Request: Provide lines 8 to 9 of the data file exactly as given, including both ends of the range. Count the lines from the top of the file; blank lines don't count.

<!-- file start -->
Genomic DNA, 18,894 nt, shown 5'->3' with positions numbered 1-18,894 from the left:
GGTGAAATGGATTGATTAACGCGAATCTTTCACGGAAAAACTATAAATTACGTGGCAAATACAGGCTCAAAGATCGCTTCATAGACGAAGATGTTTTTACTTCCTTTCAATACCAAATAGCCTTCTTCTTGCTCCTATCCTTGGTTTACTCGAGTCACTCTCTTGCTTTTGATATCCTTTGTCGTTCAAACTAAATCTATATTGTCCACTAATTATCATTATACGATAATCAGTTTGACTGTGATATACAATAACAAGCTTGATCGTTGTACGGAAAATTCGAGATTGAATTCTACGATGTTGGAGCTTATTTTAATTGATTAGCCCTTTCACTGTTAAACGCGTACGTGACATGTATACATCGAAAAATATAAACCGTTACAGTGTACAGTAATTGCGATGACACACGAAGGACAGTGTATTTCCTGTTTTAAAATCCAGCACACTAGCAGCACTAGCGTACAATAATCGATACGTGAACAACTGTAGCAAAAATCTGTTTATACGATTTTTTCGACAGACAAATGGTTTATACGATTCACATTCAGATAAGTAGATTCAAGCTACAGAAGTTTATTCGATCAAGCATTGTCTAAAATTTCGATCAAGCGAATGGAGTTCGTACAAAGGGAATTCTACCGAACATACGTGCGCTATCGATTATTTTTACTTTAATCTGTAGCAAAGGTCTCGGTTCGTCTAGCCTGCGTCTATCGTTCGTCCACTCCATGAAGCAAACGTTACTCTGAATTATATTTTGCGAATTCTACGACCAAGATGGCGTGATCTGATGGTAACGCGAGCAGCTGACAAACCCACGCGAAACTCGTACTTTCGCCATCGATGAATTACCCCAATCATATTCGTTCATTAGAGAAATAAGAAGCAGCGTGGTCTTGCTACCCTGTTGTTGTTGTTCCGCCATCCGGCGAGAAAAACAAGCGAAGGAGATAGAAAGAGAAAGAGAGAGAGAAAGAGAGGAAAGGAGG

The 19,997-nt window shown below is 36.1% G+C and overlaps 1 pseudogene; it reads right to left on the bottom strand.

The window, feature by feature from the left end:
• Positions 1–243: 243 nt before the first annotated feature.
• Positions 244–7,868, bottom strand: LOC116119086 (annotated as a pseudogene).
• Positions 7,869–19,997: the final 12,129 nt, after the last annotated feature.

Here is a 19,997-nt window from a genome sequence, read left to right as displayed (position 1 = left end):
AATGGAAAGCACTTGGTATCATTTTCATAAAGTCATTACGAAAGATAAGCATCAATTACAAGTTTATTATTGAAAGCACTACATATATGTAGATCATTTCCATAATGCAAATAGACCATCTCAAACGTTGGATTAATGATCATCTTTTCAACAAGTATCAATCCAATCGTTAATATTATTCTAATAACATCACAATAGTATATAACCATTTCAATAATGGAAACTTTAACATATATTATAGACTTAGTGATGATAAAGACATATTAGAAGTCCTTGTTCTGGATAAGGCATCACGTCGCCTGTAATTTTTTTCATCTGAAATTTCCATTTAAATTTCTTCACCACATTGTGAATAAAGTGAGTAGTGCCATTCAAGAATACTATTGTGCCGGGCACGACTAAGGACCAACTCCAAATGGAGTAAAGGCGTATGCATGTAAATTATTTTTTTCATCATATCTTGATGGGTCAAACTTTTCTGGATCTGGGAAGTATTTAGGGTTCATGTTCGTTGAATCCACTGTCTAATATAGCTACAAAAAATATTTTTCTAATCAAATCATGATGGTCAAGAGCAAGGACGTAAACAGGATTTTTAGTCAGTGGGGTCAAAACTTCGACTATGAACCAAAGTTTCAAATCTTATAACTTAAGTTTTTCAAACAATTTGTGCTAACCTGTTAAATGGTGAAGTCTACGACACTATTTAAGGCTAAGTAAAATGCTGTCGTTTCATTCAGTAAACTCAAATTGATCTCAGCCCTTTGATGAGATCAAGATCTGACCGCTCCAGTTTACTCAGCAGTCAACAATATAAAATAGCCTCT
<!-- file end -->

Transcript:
Here is a 19,997-nt window from a genome sequence, read left to right as displayed (position 1 = left end):
AATGGAAAGCACTTGGTATCATTTTCATAAAGTCATTACGAAAGATAAGCATCAATTACAAGTTTATTATTGAAAGCACTACATATATGTAGATCATTTCCATAATGCAAATAGACCATCTCAAACGTTGGATTAATGATCATCTTTTCAACAAGTATCAATCCAATCGTTAATATTATTCTAATAACATCACAATAGTATATAACCATTTCAATAATGGAAACTTTAACATATATTATAGACTTAGTGATGATAAAGACATATTAGAAGTCCTTGTTCTGGATAAGGCATCACGTCGCCTGTAATTTTTTTCATCTGAAATTTCCATTTAAATTTCTTCACCACATTGTGAATAAAGTGAGTAGTGCCATTCAAGAATACTATTGTGCCGGGCACGACTAAGGACCAACTCCAAATGGAGTAAAGGCGTATGCATGTAAATTATTTTTTTCATCATATCTTGATGGGTCAAACTTTTCTGGATCTGGGAAGTATTTAGGGTTCATGTTCGTTGAATCCACTGTCTAATATAGCTACAAAAAATATTTTTCTAATCAAATCATGATGGTCAAGAGCAAGGACGTAAACAGGATTTTTAGTCAGTGGGGTCAAAACTTCGACTATGAACCAAAGTTTCAAATCTTATAACTTAAGTTTTTCAAACAATTTGTGCTAACCTGTTAAATGGTGAAGTCTACGACACTATTTAAGGCTAAGTAAAATGCTGTCGTTTCATTCAGTAAACTCAAATTGATCTCAGCCCTTTGATGAGATCAAGATCTGACCGCTCCAGTTTACTCAGCAGTCAACAATATAAAATAGCCTCT